Wednesday, August 6, 2014

Ursula Le Guin: Part III

I believe I said that there was a book by Ursula Le Guin I had to find and read at some point. It would appear I was mistaken.

There were two. And one of them finally gave me a name for a collection of Tolkien's literary criticism, which I've found surprisingly hard to find...

From Cheek by Jowl:

-"The mandarins of modernism and some of the pundits of postmodernism were shocked to be told that a fantasy trilogy by a professor of philology is the best-loved English novel of the twentieth century."
-"To throw a book out of serious consideration because it was written for children, or because it is read by children, is in fact a monstrous act of anti-intellectualism. But it happens daily in academia."
-"What fantasy often does that the realistic novel generally cannot do is include the nonhuman as essential."
-"What reality may be, what really happened, we cannot tell; what we can tell is the story, the infinitely flexible, wonderfully rearrangeable, extremely useful story. With it we remake reality."

And from The Language of the Night:

-"I think we have a terrible thing here: a hardworking, upright, responsible citizen, a full-grown, educated person, who is afraid of dragons, and afraid of hobbits, and scared to death of fairies. It's funny, but it's also terrible."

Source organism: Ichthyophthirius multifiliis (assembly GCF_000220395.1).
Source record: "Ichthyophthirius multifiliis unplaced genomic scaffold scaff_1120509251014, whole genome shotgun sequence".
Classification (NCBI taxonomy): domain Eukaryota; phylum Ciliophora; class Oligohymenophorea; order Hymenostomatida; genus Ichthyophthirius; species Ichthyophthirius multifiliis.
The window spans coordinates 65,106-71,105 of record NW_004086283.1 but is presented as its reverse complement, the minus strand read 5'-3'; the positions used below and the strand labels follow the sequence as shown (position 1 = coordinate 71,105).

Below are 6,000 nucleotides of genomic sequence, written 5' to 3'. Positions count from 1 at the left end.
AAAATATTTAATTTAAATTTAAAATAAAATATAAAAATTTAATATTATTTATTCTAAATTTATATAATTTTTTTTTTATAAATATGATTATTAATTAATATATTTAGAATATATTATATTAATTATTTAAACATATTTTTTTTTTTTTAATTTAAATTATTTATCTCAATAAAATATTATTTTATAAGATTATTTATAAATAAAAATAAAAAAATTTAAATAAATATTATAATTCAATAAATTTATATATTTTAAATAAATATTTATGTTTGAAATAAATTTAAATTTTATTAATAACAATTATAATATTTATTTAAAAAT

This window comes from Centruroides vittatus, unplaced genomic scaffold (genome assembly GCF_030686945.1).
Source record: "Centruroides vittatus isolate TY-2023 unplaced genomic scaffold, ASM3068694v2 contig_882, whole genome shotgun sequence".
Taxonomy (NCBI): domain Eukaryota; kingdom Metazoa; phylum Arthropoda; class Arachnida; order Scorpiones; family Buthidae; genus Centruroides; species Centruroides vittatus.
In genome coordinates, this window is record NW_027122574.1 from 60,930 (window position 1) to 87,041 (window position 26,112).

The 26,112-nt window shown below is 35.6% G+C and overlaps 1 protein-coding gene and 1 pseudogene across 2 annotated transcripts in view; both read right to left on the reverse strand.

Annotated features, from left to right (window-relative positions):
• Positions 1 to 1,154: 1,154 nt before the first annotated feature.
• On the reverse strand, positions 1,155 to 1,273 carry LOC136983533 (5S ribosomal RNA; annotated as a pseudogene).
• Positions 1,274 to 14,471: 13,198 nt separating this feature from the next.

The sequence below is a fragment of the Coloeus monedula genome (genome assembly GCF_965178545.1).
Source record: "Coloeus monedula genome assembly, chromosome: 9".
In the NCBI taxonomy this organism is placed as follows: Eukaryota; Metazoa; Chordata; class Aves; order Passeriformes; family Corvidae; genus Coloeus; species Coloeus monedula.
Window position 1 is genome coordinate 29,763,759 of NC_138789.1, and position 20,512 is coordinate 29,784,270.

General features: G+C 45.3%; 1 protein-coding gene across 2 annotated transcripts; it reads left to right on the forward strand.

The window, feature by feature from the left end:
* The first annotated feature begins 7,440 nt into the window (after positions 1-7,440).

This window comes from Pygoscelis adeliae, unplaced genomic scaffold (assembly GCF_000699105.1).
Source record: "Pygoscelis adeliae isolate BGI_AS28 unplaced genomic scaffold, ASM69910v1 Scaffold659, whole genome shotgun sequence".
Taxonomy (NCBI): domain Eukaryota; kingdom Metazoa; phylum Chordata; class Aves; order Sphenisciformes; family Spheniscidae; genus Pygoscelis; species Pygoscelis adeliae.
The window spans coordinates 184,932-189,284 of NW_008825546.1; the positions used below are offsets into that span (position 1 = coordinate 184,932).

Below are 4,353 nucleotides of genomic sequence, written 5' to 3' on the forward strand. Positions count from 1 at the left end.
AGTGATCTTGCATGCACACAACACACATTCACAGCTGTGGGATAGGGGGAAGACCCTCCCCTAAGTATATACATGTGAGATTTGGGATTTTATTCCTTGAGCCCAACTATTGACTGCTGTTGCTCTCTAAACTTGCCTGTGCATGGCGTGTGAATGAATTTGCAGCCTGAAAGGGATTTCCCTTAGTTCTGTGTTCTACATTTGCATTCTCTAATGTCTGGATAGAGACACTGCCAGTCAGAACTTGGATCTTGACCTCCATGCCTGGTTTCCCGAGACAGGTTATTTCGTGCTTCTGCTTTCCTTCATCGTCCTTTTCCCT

-"Some people can talk on the telephone. They must really believe in the thing. For me the telephone is for making appointments with the doctor with and canceling appointments with the dentist with. It is not a medium of human communication. I can't stand there in the hall with the child and the cat both circling around my legs frisking and purring and demanding cookies and catfood, and explain to a disembodied voice in my ear that the Jungian spectrum of introvert/extrovert can usefully be applied not only to human beings but also to authors. That is, there are some authors who want and need to tell about themselves, you know, like Norman Mailer, and there are others who want and need privacy. Privacy!"
-"The way of art, after all, i neither to cut adrift from the emotions, the senses, the body, etc., and to sail off into the void of pure meaning, nor to blind the mind's eye and wallow in irrational, amoral meaninglessness--but to keep open the tenuous, difficult, essential connections between the two extremes."
-"I invite you to meditate on a pair of sisters. Emily and Charlotte. Their life experience was an isolated vicarage in a small, dreary English village, a couple of bad years at a girls' school, another year or two in Brussels, which is surely the dullest city in all of Europe, and a lot of housework. Out of that seething mass of raw, vital, brutal, gutsy Experience they made two of the greatest novels ever written: Jane Eyre and Wuthering Heights."
-"You may have gathered from all this that I am not encouraging people to try to be writers. Well, I can't. You hate to see a nice young person run up to the edge of a cliff and jump off, you know. On the other hand, it is awfully nice to know that some other people are just as nutty and just as determined to jump off the cliff as you are. You just hope they realize what they're in for."